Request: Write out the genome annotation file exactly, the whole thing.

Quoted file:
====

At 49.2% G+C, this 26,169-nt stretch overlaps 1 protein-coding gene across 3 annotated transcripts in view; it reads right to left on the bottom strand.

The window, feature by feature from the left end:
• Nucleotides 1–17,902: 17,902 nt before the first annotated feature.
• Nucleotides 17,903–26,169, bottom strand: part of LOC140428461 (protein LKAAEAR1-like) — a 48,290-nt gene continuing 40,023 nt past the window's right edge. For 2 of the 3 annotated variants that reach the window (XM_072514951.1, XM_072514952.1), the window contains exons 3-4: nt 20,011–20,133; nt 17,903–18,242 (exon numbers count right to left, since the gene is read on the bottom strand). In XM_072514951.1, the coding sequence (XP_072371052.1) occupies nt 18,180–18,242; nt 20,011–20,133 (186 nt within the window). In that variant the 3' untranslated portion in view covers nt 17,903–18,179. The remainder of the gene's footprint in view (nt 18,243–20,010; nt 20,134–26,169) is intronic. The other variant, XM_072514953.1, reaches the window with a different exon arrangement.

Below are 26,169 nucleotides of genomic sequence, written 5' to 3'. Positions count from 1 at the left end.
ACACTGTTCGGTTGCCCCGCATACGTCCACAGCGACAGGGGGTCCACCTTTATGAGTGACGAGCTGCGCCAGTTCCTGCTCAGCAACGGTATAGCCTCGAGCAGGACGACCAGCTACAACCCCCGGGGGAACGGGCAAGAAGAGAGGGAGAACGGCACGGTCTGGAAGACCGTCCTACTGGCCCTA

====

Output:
At 49.2% G+C, this 26,169-nt stretch overlaps 1 protein-coding gene across 3 annotated transcripts in view; it reads right to left on the bottom strand.

The window, feature by feature from the left end:
• Nucleotides 1–17,902: 17,902 nt before the first annotated feature.
• Nucleotides 17,903–26,169, bottom strand: part of LOC140428461 (protein LKAAEAR1-like) — a 48,290-nt gene continuing 40,023 nt past the window's right edge. For 2 of the 3 annotated variants that reach the window (XM_072514951.1, XM_072514952.1), the window contains exons 3-4: nt 20,011–20,133; nt 17,903–18,242 (exon numbers count right to left, since the gene is read on the bottom strand). In XM_072514951.1, the coding sequence (XP_072371052.1) occupies nt 18,180–18,242; nt 20,011–20,133 (186 nt within the window). In that variant the 3' untranslated portion in view covers nt 17,903–18,179. The remainder of the gene's footprint in view (nt 18,243–20,010; nt 20,134–26,169) is intronic. The other variant, XM_072514953.1, reaches the window with a different exon arrangement.

Below are 26,169 nucleotides of genomic sequence, written 5' to 3'. Positions count from 1 at the left end.
ACACTGTTCGGTTGCCCCGCATACGTCCACAGCGACAGGGGGTCCACCTTTATGAGTGACGAGCTGCGCCAGTTCCTGCTCAGCAACGGTATAGCCTCGAGCAGGACGACCAGCTACAACCCCCGGGGGAACGGGCAAGAAGAGAGGGAGAACGGCACGGTCTGGAAGACCGTCCTACTGGCCCTA